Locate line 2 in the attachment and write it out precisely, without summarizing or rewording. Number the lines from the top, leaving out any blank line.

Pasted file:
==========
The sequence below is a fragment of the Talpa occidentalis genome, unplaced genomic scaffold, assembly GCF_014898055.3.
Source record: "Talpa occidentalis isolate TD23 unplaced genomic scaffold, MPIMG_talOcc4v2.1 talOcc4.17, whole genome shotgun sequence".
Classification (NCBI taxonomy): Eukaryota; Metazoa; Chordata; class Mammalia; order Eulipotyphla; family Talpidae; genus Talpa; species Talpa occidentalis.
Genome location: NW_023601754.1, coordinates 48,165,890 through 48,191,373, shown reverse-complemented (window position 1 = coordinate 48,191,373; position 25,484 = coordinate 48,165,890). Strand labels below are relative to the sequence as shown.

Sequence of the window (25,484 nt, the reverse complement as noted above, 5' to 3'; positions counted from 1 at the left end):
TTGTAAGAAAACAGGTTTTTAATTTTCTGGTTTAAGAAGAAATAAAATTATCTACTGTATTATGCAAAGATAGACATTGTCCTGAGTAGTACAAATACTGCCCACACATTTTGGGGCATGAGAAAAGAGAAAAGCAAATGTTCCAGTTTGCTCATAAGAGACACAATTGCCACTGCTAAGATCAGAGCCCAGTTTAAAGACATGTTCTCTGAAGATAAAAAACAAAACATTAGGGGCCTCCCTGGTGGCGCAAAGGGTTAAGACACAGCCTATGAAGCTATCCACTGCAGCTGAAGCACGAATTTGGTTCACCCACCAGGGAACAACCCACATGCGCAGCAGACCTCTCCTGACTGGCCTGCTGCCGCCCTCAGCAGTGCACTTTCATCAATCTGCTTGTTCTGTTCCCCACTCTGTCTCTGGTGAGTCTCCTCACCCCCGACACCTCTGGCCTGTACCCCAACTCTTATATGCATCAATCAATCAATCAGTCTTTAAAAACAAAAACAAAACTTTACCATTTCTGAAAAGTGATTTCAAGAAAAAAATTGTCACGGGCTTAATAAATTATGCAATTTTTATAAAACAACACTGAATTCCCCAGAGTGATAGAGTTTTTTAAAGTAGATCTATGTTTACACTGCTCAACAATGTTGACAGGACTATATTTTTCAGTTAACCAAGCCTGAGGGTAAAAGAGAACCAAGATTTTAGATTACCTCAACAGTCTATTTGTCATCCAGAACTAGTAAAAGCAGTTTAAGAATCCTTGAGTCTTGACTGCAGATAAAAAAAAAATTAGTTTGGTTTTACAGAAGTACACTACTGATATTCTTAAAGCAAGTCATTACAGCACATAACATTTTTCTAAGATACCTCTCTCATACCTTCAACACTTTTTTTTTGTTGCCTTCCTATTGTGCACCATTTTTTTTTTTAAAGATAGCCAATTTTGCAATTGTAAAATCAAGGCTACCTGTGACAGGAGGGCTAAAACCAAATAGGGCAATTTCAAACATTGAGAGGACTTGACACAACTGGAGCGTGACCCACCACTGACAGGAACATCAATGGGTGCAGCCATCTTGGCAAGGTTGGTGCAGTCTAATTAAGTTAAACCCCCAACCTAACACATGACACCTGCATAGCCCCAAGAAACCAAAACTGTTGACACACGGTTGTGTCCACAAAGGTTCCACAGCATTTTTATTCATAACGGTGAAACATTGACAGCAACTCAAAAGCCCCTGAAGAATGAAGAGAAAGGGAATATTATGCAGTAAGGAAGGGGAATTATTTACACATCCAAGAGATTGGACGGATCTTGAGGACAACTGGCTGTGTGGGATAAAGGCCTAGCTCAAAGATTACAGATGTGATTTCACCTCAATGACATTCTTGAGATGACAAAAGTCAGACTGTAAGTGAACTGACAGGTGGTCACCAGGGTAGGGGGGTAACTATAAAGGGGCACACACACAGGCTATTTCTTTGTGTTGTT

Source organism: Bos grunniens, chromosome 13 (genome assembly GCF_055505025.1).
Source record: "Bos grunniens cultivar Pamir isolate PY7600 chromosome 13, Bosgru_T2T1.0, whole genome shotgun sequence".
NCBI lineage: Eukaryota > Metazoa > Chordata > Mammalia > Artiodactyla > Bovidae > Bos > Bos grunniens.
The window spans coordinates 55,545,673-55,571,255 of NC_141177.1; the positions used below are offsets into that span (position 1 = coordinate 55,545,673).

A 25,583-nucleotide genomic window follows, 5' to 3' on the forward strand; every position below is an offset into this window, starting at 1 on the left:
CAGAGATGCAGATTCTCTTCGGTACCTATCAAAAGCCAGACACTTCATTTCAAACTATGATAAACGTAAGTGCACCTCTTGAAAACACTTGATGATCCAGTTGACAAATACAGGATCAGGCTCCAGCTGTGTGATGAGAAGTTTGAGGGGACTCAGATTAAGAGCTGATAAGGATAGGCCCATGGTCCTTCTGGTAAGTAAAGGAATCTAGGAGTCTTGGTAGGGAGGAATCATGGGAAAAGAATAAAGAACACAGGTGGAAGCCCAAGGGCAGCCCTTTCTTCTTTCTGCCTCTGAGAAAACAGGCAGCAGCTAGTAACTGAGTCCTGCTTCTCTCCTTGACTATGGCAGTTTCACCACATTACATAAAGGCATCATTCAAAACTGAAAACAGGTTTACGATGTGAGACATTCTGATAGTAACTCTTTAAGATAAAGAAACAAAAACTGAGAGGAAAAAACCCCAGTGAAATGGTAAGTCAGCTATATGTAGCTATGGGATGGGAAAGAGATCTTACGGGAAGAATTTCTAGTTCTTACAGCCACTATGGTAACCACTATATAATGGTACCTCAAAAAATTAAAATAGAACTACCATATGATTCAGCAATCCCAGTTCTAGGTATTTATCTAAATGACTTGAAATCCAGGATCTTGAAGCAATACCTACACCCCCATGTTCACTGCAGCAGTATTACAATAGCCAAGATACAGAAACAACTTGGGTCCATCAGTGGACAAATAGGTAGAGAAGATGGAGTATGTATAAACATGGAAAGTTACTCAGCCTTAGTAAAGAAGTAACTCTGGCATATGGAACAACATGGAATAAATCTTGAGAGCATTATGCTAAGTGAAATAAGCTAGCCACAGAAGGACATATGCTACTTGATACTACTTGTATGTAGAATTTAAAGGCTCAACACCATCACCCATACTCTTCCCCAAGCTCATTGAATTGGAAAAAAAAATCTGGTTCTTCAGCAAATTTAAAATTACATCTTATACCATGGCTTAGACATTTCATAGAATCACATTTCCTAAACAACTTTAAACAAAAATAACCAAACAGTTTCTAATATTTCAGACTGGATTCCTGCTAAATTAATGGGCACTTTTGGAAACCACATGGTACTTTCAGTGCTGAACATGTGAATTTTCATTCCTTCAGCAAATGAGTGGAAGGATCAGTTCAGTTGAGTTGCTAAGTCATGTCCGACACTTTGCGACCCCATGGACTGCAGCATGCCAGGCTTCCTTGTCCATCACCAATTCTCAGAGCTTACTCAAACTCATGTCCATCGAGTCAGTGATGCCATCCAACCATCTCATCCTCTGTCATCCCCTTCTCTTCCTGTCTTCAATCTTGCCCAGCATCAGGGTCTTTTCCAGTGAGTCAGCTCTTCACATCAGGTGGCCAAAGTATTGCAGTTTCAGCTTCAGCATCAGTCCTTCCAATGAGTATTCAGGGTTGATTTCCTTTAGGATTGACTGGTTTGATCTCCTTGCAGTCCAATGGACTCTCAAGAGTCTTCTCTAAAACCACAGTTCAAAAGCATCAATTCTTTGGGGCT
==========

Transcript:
Source record: "Talpa occidentalis isolate TD23 unplaced genomic scaffold, MPIMG_talOcc4v2.1 talOcc4.17, whole genome shotgun sequence".